I think it's pretty obvious. The great majority of blacks originally were located in the south and generally migrated to large northern cities where there was work over the last century or so. Montana is almost as large as California and even today has less than a million inhabitants so it hardly attracted any white settlers either if you look at it's history.
Honestly, I don't see why my remarks would upset anyone. I'm merely pointing out that there are very different attitudes about race in various parts of the country and now that I'm older and have lived in several big cities that do have black populations I'm glad I didn't grow up with a chip on my shoulder due to the influence of generations of ancestors who passed along their hatred, violence and ignorance. If you want to express your displeasure about racial problems you might think about directing your comments to people who openly support and promote racist philosophies in the twentyfirst century. I'm not one of those people.

MtnClimber
Jan 15, 2007, 4:35 AM
I think it's pretty obvious. The great majority of blacks originally were located in the south and generally migrated to large northern cities where there was work over the last century or so. Montana is almost as large as California and even today has less than a million inhabitants so it hardly attracted any white settlers either if you look at it's history.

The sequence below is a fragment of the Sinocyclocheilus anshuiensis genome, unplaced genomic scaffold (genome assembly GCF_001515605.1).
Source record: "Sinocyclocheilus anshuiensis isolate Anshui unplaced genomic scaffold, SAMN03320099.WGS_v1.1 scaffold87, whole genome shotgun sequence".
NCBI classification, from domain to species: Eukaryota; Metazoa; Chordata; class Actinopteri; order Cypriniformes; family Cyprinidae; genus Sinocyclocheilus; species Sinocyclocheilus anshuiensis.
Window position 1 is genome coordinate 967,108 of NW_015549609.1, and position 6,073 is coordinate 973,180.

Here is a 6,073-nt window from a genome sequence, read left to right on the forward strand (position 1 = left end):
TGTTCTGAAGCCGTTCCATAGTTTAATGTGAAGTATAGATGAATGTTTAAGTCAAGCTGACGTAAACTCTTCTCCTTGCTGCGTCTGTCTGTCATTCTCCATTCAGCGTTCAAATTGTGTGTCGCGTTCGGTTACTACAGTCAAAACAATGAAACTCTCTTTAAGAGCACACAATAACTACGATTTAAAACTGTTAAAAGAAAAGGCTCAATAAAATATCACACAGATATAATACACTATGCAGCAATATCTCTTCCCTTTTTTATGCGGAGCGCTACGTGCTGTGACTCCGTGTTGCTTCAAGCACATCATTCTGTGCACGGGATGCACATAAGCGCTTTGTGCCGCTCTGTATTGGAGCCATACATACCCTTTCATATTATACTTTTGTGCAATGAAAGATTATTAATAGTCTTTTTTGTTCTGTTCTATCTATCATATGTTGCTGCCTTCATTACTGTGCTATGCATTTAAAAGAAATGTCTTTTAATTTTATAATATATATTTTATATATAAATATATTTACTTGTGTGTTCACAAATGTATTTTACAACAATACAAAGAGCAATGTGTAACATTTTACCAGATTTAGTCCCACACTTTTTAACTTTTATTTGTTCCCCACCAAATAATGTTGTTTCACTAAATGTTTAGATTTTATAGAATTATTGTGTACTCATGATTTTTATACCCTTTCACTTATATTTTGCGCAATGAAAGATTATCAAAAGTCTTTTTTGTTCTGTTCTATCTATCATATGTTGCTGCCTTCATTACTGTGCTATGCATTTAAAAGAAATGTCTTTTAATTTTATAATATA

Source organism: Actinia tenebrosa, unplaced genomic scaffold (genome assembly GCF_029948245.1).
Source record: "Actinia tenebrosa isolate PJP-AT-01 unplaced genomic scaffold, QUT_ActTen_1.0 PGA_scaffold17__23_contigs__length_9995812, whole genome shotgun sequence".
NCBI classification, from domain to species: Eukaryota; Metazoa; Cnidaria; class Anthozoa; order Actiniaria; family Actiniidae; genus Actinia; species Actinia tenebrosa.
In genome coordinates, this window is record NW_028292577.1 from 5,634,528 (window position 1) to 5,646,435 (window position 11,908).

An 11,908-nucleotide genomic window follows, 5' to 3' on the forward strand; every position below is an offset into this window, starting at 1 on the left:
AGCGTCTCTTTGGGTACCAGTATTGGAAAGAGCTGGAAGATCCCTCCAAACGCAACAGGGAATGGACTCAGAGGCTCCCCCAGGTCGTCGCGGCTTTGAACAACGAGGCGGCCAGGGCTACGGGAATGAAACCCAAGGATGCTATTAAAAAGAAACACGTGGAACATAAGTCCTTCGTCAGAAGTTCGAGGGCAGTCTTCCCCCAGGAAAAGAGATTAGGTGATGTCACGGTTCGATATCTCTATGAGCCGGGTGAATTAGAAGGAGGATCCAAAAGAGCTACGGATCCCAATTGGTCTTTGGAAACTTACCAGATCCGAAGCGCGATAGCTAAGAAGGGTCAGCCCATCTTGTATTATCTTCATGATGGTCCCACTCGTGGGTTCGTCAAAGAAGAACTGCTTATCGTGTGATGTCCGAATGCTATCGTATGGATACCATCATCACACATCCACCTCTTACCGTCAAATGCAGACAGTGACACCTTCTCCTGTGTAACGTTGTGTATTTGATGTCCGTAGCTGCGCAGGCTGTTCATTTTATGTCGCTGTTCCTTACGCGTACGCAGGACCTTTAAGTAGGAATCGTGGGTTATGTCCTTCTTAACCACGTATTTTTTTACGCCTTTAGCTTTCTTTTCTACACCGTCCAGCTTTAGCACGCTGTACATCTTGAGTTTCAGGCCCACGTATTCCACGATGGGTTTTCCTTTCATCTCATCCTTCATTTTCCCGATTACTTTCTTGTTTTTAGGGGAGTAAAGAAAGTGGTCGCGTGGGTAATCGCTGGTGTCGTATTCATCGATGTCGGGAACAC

Honestly, I don't see why my remarks would upset anyone. I'm merely pointing out that there are very different attitudes about race in various parts of the country and now that I'm older and have lived in several big cities that do have black populations I'm glad I didn't grow up with a chip on my shoulder due to the influence of generations of ancestors who passed along their hatred, violence and ignorance. If you want to express your displeasure about racial problems you might think about directing your comments to people who openly support and promote racist philosophies in the twentyfirst century. I'm not one of those people.